Living customary water tenure in rights-based water management in Sub-Saharan Africa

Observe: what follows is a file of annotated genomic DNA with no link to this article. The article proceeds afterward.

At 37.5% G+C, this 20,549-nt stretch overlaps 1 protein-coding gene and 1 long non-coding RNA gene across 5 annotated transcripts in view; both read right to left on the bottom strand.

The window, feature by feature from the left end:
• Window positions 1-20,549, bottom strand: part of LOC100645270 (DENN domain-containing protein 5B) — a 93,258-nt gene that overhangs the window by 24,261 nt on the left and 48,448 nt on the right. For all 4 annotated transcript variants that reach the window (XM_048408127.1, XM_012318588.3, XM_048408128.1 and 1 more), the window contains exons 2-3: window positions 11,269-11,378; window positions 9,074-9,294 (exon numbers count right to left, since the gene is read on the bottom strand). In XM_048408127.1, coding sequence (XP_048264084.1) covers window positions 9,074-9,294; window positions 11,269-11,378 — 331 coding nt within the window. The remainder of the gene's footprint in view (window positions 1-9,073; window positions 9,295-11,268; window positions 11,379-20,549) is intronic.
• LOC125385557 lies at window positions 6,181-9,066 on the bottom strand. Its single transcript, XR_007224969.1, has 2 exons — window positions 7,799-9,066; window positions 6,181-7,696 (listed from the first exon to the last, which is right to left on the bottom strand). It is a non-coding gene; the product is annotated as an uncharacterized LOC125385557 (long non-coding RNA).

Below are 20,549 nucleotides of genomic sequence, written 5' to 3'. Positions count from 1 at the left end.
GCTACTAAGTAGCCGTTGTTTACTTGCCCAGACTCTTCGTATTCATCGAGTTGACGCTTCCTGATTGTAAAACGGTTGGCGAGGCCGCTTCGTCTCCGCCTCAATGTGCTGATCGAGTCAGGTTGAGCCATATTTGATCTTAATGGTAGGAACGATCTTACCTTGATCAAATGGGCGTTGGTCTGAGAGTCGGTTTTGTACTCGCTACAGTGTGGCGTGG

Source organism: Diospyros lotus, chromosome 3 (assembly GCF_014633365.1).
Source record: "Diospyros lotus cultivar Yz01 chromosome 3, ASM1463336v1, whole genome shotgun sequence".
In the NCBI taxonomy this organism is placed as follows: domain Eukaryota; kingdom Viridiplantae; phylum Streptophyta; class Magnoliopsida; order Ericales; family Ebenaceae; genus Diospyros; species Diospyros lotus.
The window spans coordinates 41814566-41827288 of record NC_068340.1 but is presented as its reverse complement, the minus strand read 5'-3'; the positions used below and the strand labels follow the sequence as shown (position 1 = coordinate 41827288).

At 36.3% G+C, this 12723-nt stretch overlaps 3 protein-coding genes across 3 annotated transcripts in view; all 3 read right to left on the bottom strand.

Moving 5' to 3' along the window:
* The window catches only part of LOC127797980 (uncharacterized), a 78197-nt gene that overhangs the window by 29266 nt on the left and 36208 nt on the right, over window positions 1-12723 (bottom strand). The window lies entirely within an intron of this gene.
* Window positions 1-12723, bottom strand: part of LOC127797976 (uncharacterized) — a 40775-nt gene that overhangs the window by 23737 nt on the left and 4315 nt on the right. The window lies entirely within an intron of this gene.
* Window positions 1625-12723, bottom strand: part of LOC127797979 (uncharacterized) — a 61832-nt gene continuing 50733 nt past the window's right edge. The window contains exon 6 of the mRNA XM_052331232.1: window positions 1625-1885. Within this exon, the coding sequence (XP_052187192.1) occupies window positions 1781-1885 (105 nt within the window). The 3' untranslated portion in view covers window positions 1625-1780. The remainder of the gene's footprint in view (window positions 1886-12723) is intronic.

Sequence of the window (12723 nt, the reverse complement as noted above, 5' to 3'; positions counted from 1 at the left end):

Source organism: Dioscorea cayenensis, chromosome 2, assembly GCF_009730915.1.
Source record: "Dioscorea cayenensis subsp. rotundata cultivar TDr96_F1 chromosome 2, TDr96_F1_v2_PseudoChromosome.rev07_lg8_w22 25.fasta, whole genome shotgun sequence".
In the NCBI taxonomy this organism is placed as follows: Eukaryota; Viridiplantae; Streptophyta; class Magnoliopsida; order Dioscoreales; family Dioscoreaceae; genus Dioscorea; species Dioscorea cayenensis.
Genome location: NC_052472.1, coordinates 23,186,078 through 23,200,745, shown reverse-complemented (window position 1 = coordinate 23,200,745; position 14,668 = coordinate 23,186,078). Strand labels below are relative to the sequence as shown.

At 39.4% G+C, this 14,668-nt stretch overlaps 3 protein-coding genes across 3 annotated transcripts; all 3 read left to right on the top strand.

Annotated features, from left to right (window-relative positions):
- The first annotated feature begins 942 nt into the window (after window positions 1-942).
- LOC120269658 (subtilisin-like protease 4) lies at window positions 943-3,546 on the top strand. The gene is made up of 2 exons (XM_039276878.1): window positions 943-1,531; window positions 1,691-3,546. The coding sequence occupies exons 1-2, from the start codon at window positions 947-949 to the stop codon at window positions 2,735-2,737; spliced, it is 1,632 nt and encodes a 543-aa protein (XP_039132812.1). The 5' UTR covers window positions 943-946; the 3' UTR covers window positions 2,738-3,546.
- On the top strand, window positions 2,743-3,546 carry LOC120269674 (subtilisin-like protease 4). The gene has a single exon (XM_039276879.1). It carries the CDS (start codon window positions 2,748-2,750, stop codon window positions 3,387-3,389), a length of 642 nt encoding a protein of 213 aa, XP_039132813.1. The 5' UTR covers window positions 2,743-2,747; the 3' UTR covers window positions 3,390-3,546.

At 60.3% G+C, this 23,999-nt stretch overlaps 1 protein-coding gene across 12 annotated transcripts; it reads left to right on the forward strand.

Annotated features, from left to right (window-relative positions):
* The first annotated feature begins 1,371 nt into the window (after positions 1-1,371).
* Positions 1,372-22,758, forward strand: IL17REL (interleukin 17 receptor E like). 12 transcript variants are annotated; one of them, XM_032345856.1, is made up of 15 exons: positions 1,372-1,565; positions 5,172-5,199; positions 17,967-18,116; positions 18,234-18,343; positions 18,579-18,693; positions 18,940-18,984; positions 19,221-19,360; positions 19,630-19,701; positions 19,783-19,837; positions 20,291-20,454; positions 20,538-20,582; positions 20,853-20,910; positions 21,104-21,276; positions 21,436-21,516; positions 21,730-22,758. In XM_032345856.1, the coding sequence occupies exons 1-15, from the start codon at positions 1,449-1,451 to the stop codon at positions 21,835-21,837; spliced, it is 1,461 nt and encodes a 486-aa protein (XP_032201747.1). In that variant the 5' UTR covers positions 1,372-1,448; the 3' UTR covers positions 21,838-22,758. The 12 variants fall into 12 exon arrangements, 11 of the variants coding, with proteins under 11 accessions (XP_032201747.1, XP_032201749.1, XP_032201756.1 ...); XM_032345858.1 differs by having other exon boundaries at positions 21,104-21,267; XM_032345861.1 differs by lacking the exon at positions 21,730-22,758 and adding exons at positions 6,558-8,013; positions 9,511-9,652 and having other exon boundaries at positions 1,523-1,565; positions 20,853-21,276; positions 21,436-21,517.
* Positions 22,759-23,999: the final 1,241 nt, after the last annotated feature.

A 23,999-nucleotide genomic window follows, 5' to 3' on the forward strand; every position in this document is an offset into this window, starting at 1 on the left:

Living customary water tenure is the most accepted socio-legal system among the large majority of rural people in sub-Saharan Africa. Based on literature, this report seeks to develop a grounded understanding of the ways in which rural people meet their domestic and productive water needs on homesteads, distant fields or other sites of use, largely outside the ambits of the state. Taking the rural farming or pastoralist community as the unit of analysis, three components are distinguished. The first component deals with the fundamental perceptions of the links between humankind and naturally available water resources as a commons to be shared by all, partially linked to communities’ collective land rights. The second component deals with the sharing of these finite and contested naturally available water resources, especially during dry seasons and droughts. Customary arrangements shape both the ‘sharing in’ of water resources within communities and the ‘sharing out’ with other customary communities or powerful third parties. Since colonial times, communities have been vulnerable to those third parties grabbing water resources and overriding customary uses and governance. The third component deals with infrastructure to store and convey water resources. Since time immemorial, communities have invested in infrastructure for self supply, ranging from micro-scale soil moisture retention techniques to large-scale collective deep wells. As increasingly recognized in both the water, sanitation and hygiene (WASH) and irrigation sectors, this component of self supply is rapidly expanding. In all three components, local diversity is high, with gender, class and other social hierarchies intertwining with social safety nets, neighborliness and moral economies.